>(convert 'pound-force 'kilogram)

>(convert '(* 1.67e-27 kg) 'gev)

The conversion from mass units to the corresponding force units requires multiplication by g, the conventional value for the acceleration of free fall at the earth's surface (sometimes called ``gravity''), while the conversion from mass units to energy units requires multiplication by the square of the speed of light. Each of these is a physical constant, expressed in SI units.

Dimensional Analysis

If the above algorithms are to produce meaningful results, it must be verified that the requested conversion is legitimate; it is clearly impossible, for example, to convert kilograms to meters. Correctness of unit conversion is verified by the long-established technique of dimensional analysis [bridgman]: the source and goal units must have the same dimensions.

Formally, we define a dimension as an 8-vector of integral powers of eight base quantities. The base quantities are shown in Fig. 3 together with the base unit that is used for each quantity in the SI system [nist330] [iso-standard]. We have added money, which is not part of the SI system, as a dimension.

Index Quantity Unit
0 length meter
1 time second
2 temperature kelvin
3 mass kilogram
4 current ampere
5 substance mole
6 luminosity candela
7 money dollar

Fig. 3: Base Quantities and Units

The dimension of a product of units is the vector sum of the dimensions of its components, while the dimension of a quotient of units is the vector difference of the dimensions of its components. It can be verified that conversion from one unit to another is legitimate by showing that the dimension vectors of the two units are equal, or equivalently, that their difference is a zero vector.

The powers of base quantities that are encountered in practice are usually small: they are seldom outside the range 4. While a dimension can be represented as a vector of eight integer values, with dimension checking done by operations on vectors, this is somewhat expensive computationally. Since the integers in the vector are small, it might be more efficient to pack them into bit fields within an integer word. In this section, we describe a variation of this packing technique. A dimension vector is encoded within a single 32-bit integer, which we call a dimension integer, using the algorithms presented below. Using this encoding, dimensions can be added, subtracted, or compared using ordinary scalar integer arithmetic.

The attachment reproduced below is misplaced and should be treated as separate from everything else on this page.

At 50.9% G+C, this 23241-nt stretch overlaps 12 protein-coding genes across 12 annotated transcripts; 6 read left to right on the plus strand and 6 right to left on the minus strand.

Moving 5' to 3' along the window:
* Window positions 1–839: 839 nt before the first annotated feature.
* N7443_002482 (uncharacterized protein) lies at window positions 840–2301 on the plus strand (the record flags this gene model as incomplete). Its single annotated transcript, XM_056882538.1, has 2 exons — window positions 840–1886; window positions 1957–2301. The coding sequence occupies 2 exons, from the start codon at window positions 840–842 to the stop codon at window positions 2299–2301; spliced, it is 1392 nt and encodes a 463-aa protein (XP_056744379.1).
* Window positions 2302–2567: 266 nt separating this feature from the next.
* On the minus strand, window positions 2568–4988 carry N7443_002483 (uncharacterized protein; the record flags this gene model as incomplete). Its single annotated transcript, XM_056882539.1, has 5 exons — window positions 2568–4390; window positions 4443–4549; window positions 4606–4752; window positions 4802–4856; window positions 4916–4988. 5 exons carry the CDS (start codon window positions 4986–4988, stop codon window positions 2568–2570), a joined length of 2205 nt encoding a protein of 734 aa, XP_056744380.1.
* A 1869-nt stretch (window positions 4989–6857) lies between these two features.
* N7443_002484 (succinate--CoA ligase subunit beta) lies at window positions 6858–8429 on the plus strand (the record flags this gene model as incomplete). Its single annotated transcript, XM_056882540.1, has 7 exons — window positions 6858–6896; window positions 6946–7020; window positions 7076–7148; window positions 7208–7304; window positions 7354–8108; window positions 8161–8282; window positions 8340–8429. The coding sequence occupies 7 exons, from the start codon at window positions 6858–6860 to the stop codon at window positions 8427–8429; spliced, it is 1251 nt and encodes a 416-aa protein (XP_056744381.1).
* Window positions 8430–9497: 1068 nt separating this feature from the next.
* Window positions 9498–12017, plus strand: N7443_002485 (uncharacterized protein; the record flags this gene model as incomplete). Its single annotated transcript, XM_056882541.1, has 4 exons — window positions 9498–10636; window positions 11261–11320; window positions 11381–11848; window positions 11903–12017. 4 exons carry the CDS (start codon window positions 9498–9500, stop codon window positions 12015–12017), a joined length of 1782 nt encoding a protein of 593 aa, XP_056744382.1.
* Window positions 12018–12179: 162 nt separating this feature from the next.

It may be helpful to consider the analogy of doing vector arithmetic by encoding vectors as decimal integers. For example, the vector operation [1 2 3] + [2 2 4] = [3 4 7] can be simulated using decimal integers: 123 + 224 = 347 . This technique will work as long as it can be guaranteed that there will not be a ``carry'' from one column of the decimal integer to another. We use a similar method to encode a dimension vector as a 32-bit integer. A careful justification of the conditions under which use of the integer encoding is correct is presented following the algorithms. Finally, we argue that these conditions will be satisfied in practice, so that use of the integer encoding for dimension checking is justified.

We define two 8-vectors and an integer constant (shown in decimal notation) as follows:

dimsizes =  [20 20 20 10 10 10 10 10]

dimvals  =  [1 20 400 8000 80000
             800000 8000000 80000000]

dimbias  =  444444210
We assume for purposes of this presentation that the 8-vectors are indexed beginning with 0; the index into an 8-vector for each kind of quantity corresponds to the Index column shown in Fig. 3. The vector dimsizes gives the size of the field assigned to each quantity; e.g., dimsizes[0] is 20, corresponding to a field size of 20 and an allowable value range of 9 for the power of length. The vector dimvals gives multipliers that can be used to move a vector value to its proper field position; it is defined as follows: